Sunday, June 30, 2024

Middle Elevations in Rocky Mountains in late June

Summer moves steadily up the mountains. As you rise up above the plains of Colorado into the Rocky Mountains, the plants that are done flowering at 5,000 feet elevation are in full bloom at 8,000 feet, but are still in bud at 11,000 feet. Of course not all the plants are able grow from 5000' to 11000' elevation, but many do. 

These photos were taken in a ramble around Lily Lake, at 8,931' elevation.

Lily Lake, Rocky Mountain National Park, Colorado
Lily Lake, Rocky Mountain National Park, Colorado

Sunday, June 23, 2024

Plant story-- Eriogonum alatum, winged wild buckwheat

This is a post about a plant almost nobody has ever seen, let alone noticed. Winged wild buckwheat, Eriogonum alatum (buckwheat family Polygonaceae) has its range at low elevations on both sides of the Rocky Mountains and into Utah. Lots of people live in that area, but nothing like the number who live on the East or West Coast, so the number of locals who could know it is limited.  

Winged wild buckwheat, Eriogonum alatum in flower
Winged wild buckwheat, Eriogonum alatum in flower
(yellowish, center)

Sunday, June 16, 2024

Plant Story--Pussytoes, Antennaria

Pussytoes (Antennaria species, sunflower family, Asteraceae) are cute little plants, easy to recognize when flowering, inconspicuous when they are not. There are about 45 species of Antennaria, mostly in North America plus a few in Europe and South America. The U.S.D.A. plants database gives 36 species of Antennaria in North America, counting Alaska, all of them native.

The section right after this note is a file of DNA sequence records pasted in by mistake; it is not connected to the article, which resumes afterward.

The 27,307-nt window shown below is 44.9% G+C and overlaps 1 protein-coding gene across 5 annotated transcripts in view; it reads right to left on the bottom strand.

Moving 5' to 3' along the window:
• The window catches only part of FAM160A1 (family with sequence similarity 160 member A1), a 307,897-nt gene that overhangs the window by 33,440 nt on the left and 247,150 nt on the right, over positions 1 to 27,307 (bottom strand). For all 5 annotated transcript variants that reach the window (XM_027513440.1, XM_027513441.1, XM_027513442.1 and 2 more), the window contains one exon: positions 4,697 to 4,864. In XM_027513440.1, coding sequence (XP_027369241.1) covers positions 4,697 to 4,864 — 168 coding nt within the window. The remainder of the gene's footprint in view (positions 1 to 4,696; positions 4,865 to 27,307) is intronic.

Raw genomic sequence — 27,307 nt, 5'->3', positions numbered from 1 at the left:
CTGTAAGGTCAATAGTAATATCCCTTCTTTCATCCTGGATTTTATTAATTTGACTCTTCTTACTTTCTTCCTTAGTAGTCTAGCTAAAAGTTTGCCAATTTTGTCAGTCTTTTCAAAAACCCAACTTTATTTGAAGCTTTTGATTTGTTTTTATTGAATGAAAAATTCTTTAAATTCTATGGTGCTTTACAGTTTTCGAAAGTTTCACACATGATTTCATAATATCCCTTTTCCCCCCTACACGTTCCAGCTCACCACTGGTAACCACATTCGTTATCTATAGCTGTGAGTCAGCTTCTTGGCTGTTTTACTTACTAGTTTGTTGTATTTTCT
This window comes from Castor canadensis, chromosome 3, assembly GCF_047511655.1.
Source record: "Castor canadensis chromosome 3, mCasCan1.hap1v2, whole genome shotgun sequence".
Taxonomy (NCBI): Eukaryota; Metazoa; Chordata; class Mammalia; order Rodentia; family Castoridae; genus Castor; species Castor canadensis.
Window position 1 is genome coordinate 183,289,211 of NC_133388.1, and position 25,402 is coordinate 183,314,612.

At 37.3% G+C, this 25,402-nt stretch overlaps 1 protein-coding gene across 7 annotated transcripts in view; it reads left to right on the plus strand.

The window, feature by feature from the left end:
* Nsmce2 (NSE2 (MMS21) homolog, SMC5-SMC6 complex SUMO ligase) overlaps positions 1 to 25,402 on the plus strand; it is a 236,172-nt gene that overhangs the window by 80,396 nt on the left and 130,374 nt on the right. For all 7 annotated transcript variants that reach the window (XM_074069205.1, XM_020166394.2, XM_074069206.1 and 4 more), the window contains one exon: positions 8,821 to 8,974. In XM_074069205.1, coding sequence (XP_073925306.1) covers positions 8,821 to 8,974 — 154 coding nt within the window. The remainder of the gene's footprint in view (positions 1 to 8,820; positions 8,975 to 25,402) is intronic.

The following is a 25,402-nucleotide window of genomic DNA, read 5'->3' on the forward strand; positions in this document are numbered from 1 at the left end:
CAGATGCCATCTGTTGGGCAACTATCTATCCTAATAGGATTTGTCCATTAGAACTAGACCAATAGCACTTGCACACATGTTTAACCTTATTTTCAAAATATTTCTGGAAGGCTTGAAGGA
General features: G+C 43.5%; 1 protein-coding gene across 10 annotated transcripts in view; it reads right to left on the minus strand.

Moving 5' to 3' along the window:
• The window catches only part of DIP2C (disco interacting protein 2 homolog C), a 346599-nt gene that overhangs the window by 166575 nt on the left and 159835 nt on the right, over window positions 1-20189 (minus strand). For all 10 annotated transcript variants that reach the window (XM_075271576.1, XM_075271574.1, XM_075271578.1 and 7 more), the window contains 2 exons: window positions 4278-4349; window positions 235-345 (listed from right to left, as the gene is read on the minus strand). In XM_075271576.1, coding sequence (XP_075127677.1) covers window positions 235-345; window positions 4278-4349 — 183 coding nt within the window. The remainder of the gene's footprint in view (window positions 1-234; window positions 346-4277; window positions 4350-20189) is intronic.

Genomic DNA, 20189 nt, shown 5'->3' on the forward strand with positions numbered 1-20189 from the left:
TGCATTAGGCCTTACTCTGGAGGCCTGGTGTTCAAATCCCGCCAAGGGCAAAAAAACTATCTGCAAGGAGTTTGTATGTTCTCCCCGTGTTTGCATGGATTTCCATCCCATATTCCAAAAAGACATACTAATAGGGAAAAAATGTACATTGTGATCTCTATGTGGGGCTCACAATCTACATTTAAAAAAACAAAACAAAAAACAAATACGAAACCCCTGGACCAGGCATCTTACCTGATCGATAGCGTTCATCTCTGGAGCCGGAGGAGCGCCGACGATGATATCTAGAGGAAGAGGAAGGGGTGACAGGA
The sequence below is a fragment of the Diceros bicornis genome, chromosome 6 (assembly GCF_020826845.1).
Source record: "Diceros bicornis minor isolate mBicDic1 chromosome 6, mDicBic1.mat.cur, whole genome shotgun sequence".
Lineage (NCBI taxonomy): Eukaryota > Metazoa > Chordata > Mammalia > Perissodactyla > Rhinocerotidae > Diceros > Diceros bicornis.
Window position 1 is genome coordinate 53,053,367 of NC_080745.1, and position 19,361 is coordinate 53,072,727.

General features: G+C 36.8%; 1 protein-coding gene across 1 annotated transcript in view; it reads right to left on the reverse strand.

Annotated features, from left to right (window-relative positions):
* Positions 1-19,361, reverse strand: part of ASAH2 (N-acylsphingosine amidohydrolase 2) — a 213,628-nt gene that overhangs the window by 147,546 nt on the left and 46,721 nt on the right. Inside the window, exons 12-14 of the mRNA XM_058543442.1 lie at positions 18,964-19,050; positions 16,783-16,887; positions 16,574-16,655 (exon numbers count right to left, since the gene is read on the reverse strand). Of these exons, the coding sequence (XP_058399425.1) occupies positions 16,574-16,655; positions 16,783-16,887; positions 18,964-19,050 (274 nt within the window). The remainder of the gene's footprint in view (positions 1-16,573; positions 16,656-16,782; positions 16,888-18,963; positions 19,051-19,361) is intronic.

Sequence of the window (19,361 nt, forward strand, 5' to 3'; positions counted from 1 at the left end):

Antennaria pussytoes
Antennaria pussytoes

When flowering, they send up clusters of round flowers, easily imagined as cat feet. (Catsfoot is another common name). The non-flowering plant is a cluster of quite small oval gray-green leaves on the ground, often below the grasses, and so quite inconspicuous. 

Sunday, June 9, 2024


 This flower is a pink. But it is clearly not very pink.

Dianthus, pinks
pinks, genus Dianthus

Pinks, the genus Dianthus, got their common name several hundred years ago in England. The word pink is not just the name of a color. Its older meaning is of a zig-zag edge. My mother had scissors that cut the edge of a piece of cloth in a zig-zag pattern so it would not ravel, called pinking shears. 

Sunday, June 2, 2024

Periodical Cicadas--Cicada Tourism

I flew to St. Louis to see the periodical cicadas, brood XIX, 13-year periodical cicadas. Why? Because they are a wonder of the world. No other organism spends 12 or 16 years underground to emerge, mate and lay eggs in the 13th or 17th year, with all of the periodical cicadas in an area synchronized at these very long intervals. Nothing in the world comes even close to it. How could this evolve? They are found only in the eastern U.S. from just west the Missouri River east almost to the Atlantic Ocean, from Wisconsin and New York south to Louisiana, Alabama, northern Georgia, South Carolina and North Carolina, and nowhere else in the world. I somehow was never in the right place at the right time to see them emerge. 

periodical cicada, St. Louis, MO
periodical cicada, St. Louis, Missouri